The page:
Digging Deep Within: A Story of Courage and Liberation - 1,733 Views
Updated: Jun 1, 2021
Corey Brookshire is the protagonist in B.W. McKay’s engaging and well-written novel, Digging Deep Within: A Story of Courage and Liberation. McKay has created a character that debunks stereotypes not only about African American men, but men in general. Corey has never seen the inside of a jail or prison. Corey isn’t anyone’s baby’s daddy. Corey isn’t grappling with alcoholism or drug addiction. He doesn’t wear sagging pants, and he doesn’t refer to women as the “b” word. He’s the antithesis of the aforementioned. He’s a young professional who’s a rising star in his company’s marketing department and, he’s a loyal and loving husband to his wife, Leslie. Is he perfect? No—far from it. But he’s a three-dimensional character that you will fall in love with while you go on his journey of uncovering and discovering.
Corey, although successful, is struggling to come to terms with the death of his mother, childhood events that filled him with humiliation and shame, and his tumultuous, basically nonexistent relationship with his father. Moreover, Corey at his core wants to do more than work for someone else’s company. He wants his own business, but because of unresolved issues he’s hard pressed to move ahead with his plans.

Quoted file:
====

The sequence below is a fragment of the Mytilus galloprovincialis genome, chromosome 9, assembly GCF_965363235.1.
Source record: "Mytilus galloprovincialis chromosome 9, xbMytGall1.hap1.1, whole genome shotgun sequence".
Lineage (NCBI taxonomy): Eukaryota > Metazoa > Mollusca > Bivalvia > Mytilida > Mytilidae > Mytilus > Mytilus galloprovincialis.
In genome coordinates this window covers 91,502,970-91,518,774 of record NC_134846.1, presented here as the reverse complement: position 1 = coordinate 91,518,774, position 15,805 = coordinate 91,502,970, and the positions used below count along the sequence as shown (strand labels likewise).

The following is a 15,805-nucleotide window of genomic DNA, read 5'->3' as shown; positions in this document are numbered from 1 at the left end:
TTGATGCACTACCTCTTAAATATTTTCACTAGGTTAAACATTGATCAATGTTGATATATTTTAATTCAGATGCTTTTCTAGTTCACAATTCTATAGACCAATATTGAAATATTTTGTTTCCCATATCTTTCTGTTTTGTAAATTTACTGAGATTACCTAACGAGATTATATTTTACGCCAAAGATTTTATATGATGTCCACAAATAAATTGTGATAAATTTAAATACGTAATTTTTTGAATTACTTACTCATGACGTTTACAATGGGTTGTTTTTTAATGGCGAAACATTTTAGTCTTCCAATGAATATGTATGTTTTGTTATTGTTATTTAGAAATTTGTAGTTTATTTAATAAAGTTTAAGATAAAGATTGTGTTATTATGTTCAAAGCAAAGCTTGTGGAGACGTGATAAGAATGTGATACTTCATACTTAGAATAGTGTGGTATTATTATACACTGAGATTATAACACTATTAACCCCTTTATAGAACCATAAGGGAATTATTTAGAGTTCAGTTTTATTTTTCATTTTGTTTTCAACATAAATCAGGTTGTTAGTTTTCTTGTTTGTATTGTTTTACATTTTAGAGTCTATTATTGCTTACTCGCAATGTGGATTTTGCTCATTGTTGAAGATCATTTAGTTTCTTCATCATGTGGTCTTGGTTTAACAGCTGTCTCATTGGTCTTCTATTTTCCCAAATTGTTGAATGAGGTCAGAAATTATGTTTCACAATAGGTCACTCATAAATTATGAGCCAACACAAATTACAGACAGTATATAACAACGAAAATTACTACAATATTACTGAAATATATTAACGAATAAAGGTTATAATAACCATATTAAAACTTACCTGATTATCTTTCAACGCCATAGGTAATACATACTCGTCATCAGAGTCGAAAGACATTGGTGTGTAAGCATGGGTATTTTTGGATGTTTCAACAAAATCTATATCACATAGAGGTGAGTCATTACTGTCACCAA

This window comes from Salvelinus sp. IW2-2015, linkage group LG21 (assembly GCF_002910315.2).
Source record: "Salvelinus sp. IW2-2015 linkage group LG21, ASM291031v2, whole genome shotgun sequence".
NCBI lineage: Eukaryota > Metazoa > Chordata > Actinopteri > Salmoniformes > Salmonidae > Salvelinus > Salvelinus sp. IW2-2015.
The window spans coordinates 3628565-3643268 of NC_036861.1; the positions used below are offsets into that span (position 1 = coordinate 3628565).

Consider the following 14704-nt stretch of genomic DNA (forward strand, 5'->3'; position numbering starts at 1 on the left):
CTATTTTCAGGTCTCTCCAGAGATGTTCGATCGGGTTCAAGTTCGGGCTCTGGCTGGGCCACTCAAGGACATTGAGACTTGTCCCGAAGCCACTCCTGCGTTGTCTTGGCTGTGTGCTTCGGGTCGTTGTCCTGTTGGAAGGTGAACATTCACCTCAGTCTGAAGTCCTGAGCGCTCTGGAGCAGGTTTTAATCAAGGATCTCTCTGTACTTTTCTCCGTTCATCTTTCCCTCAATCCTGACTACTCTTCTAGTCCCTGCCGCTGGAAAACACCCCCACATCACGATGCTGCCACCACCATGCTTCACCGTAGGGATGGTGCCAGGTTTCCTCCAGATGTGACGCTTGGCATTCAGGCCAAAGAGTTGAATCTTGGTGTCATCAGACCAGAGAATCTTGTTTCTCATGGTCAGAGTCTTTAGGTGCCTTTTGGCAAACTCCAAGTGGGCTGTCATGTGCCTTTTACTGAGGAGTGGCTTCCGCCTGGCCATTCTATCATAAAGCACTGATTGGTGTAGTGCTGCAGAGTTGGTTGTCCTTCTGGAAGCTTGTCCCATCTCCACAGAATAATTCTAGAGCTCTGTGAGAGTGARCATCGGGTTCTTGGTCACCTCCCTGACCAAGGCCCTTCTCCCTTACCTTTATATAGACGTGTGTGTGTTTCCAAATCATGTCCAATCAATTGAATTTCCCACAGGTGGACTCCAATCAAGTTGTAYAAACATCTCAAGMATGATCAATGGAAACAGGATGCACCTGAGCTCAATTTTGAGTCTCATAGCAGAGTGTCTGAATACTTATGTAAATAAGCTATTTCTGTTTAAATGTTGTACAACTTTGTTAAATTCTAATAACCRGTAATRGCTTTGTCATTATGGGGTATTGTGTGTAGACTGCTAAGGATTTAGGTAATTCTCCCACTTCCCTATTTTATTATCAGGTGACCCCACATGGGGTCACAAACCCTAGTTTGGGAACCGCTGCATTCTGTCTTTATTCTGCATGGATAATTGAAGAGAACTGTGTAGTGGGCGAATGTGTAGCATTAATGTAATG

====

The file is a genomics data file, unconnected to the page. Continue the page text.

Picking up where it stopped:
McKay grabbed me from the opening with a scene wherein Corey is being awakened by his wife, Leslie. I love their relationship and I appreciated McKay writing a relationship between an African American man and an African American woman that albeit is not perfect, but real and supportive. His sister Saige is also a likeable character and becomes an inspiration to Corey when she opens up her own business. In fact, the book is full of strong, loveable and supportive women.
As the story unfolds, Corey makes a commitment to see a therapist regarding his issues. Dr. Philemon is wonderfully written. He helps Corey navigate through his feelings, encouraging him to open up and not be afraid to let his feelings rise to the surface. This is the highlight of the book and it is a powerful message, being that men are socialized to be strong, to keep a stiff upper lip, keep it bottled up, and don’t cry! Unfortunately, because of this, many men suffer in silence. That was the case for Corey. As a child his father failed the family on numerous occasions, causing them to be evicted from home after home and his worst offence was failing to be there when Corey and Saige’s mother died.
The novel is fast-paced and the scenes at Ennis Corporation where Corey works are riveting and will have you on the edge of your seat while you root for Corey to get over one obstacle after another while he manages a huge deal he brokers for the company. Juggling family life, his career, and sessions with Dr. Philemon, kept Corey on his toes and me turning the pages, while I anxiously read on to see if Corey would be able to conquer his demons and realize his entrepreneurial dream. Did he? You’ll have to read the book to find out.